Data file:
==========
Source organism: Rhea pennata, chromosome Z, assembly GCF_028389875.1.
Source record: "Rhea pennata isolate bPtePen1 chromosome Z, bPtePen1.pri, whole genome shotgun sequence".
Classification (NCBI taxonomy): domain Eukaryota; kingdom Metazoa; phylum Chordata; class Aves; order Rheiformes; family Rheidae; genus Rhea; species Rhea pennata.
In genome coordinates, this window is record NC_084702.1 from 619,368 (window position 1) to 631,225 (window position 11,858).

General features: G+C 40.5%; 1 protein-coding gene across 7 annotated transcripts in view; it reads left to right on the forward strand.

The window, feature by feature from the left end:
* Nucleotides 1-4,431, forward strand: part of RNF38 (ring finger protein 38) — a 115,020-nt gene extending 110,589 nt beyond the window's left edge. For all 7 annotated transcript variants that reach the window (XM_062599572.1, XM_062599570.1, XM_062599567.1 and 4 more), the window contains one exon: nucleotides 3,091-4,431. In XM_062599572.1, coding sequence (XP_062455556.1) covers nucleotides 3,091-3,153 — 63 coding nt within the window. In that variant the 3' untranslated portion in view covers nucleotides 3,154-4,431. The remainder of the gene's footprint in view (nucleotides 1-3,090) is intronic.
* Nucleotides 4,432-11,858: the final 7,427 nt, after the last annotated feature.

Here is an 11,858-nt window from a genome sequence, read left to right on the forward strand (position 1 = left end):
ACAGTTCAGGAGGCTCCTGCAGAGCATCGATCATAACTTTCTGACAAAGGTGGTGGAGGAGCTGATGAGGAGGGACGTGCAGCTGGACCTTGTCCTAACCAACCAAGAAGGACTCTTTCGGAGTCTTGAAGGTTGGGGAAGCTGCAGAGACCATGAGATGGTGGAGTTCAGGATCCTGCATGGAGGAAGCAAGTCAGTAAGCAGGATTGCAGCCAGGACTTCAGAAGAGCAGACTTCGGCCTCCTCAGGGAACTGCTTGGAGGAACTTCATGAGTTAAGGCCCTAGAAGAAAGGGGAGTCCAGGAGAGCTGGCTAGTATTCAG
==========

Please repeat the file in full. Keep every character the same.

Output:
Source organism: Rhea pennata, chromosome Z, assembly GCF_028389875.1.
Source record: "Rhea pennata isolate bPtePen1 chromosome Z, bPtePen1.pri, whole genome shotgun sequence".
Classification (NCBI taxonomy): domain Eukaryota; kingdom Metazoa; phylum Chordata; class Aves; order Rheiformes; family Rheidae; genus Rhea; species Rhea pennata.
In genome coordinates, this window is record NC_084702.1 from 619,368 (window position 1) to 631,225 (window position 11,858).

General features: G+C 40.5%; 1 protein-coding gene across 7 annotated transcripts in view; it reads left to right on the forward strand.

The window, feature by feature from the left end:
* Nucleotides 1-4,431, forward strand: part of RNF38 (ring finger protein 38) — a 115,020-nt gene extending 110,589 nt beyond the window's left edge. For all 7 annotated transcript variants that reach the window (XM_062599572.1, XM_062599570.1, XM_062599567.1 and 4 more), the window contains one exon: nucleotides 3,091-4,431. In XM_062599572.1, coding sequence (XP_062455556.1) covers nucleotides 3,091-3,153 — 63 coding nt within the window. In that variant the 3' untranslated portion in view covers nucleotides 3,154-4,431. The remainder of the gene's footprint in view (nucleotides 1-3,090) is intronic.
* Nucleotides 4,432-11,858: the final 7,427 nt, after the last annotated feature.

Here is an 11,858-nt window from a genome sequence, read left to right on the forward strand (position 1 = left end):
ACAGTTCAGGAGGCTCCTGCAGAGCATCGATCATAACTTTCTGACAAAGGTGGTGGAGGAGCTGATGAGGAGGGACGTGCAGCTGGACCTTGTCCTAACCAACCAAGAAGGACTCTTTCGGAGTCTTGAAGGTTGGGGAAGCTGCAGAGACCATGAGATGGTGGAGTTCAGGATCCTGCATGGAGGAAGCAAGTCAGTAAGCAGGATTGCAGCCAGGACTTCAGAAGAGCAGACTTCGGCCTCCTCAGGGAACTGCTTGGAGGAACTTCATGAGTTAAGGCCCTAGAAGAAAGGGGAGTCCAGGAGAGCTGGCTAGTATTCAG